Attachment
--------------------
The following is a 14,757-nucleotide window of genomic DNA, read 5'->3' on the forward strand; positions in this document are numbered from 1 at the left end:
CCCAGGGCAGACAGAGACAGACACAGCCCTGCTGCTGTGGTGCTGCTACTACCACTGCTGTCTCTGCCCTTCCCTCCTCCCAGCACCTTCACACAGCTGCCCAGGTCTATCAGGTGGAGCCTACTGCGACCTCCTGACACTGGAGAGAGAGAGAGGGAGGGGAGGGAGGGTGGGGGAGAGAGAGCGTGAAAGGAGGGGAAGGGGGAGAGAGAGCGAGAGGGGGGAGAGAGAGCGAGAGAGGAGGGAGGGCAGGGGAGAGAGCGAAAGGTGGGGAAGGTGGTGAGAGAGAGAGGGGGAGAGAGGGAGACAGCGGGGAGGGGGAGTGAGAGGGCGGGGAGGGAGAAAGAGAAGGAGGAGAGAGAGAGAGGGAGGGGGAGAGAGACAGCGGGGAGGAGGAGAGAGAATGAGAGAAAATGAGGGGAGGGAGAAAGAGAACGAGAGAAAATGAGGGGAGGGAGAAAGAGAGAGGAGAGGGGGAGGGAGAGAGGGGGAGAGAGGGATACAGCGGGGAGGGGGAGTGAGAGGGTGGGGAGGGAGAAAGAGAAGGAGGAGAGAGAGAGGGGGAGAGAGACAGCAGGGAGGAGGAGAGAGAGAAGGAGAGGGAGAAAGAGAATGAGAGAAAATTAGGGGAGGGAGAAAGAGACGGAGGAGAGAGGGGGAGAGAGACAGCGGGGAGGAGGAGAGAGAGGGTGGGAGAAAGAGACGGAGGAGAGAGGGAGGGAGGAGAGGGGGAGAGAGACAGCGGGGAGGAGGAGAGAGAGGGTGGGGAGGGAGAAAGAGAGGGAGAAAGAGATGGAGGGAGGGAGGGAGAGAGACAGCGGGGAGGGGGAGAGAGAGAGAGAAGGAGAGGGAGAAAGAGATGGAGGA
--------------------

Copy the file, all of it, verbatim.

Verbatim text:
The following is a 14,757-nucleotide window of genomic DNA, read 5'->3' on the forward strand; positions in this document are numbered from 1 at the left end:
CCCAGGGCAGACAGAGACAGACACAGCCCTGCTGCTGTGGTGCTGCTACTACCACTGCTGTCTCTGCCCTTCCCTCCTCCCAGCACCTTCACACAGCTGCCCAGGTCTATCAGGTGGAGCCTACTGCGACCTCCTGACACTGGAGAGAGAGAGAGGGAGGGGAGGGAGGGTGGGGGAGAGAGAGCGTGAAAGGAGGGGAAGGGGGAGAGAGAGCGAGAGGGGGGAGAGAGAGCGAGAGAGGAGGGAGGGCAGGGGAGAGAGCGAAAGGTGGGGAAGGTGGTGAGAGAGAGAGGGGGAGAGAGGGAGACAGCGGGGAGGGGGAGTGAGAGGGCGGGGAGGGAGAAAGAGAAGGAGGAGAGAGAGAGAGGGAGGGGGAGAGAGACAGCGGGGAGGAGGAGAGAGAATGAGAGAAAATGAGGGGAGGGAGAAAGAGAACGAGAGAAAATGAGGGGAGGGAGAAAGAGAGAGGAGAGGGGGAGGGAGAGAGGGGGAGAGAGGGATACAGCGGGGAGGGGGAGTGAGAGGGTGGGGAGGGAGAAAGAGAAGGAGGAGAGAGAGAGGGGGAGAGAGACAGCAGGGAGGAGGAGAGAGAGAAGGAGAGGGAGAAAGAGAATGAGAGAAAATTAGGGGAGGGAGAAAGAGACGGAGGAGAGAGGGGGAGAGAGACAGCGGGGAGGAGGAGAGAGAGGGTGGGAGAAAGAGACGGAGGAGAGAGGGAGGGAGGAGAGGGGGAGAGAGACAGCGGGGAGGAGGAGAGAGAGGGTGGGGAGGGAGAAAGAGAGGGAGAAAGAGATGGAGGGAGGGAGGGAGAGAGACAGCGGGGAGGGGGAGAGAGAGAGAGAAGGAGAGGGAGAAAGAGATGGAGGA